“Meat is hard to come by! The plague that came after the conflicts infected even the animals! Healthy livestock has gone down in number, and its price has tripled! How can I give away what it cost me so dearly to get?”

Antonio heads to the fair. The produce booth is well stocked.  “I will certainly get a generous donation here,” he imagines. But when he makes his request, the vegetable woman replies:

“I couldn’t possibly! My whole family depends on this business: father, mother, husband, children, brothers, nephews, uncles, cousins… There is nothing I can do to help you! Try with someone else!”

Enrico sets out for the market place, hoping to obtain some choice fruits. However, what he finds is nearly spoiled.

“With a hunger like ours, even this might do,” he reflects. “But there are probably some better samples neatly stowed away” He asks the owner of the establishment, only to hear:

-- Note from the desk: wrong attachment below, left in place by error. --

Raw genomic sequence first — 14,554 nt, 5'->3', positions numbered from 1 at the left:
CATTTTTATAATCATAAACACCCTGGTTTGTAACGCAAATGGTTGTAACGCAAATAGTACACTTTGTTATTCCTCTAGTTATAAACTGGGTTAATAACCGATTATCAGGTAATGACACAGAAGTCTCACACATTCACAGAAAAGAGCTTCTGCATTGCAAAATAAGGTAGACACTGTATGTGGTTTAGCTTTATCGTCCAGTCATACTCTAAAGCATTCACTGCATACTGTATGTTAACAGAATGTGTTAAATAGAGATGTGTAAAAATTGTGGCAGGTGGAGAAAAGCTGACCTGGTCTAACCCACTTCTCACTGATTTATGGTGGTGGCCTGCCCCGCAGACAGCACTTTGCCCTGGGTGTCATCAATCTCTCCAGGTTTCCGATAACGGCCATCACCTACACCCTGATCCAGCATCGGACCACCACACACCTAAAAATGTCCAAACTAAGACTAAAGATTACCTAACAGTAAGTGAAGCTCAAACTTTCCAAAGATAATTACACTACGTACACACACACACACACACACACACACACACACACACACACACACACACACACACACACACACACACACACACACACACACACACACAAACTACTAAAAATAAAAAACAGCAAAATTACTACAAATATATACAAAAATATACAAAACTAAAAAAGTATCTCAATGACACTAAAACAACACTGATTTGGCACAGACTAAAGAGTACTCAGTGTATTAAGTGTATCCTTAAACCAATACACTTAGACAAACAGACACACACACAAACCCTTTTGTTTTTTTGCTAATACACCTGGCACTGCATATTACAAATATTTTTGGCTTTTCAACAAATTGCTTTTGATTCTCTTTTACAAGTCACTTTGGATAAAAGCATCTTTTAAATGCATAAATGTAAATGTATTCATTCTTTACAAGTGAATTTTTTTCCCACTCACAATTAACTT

“Yes, I do have good fruit. But I keep it reserved for those who can pay me decently.”

Enrico is stung by the man’s insensitive words, and cannot refrain from retorting:

“Then you can keep your rotten apples!”

And he stomps off.

Luca, with his famous sweet tooth, heads directly to a confectioner’s shop to beg for desserts.  “Surely,” he imagines optimistically, “they will be glad to sweeten the bitterness of the battles we fought.” Entering, he explains the situation to the girl behind the counter and asks her to contribute some sweets for their meal.

“Of course we can!” she responds with joy.

But as the young girl begins to select some sweets, her parents, owners of the store, react immediately:

“Maria, what are you doing? Are you going crazy?” scolds the father.

“These sweets were not made to be just given away! Put those back on the shelf this instant! cries the mother.

Sadly, the girl obeys, darting an apologetic look at the disappointed soldier…

Some time later, the six friends meet in the square – each of them empty-handed and famished! They are all crestfallen, but Giovanni, the last to arrive, looks unwilling to admit defeat.

“None of you got anything either?”

“Absolutely nothing! …” they reply in unison.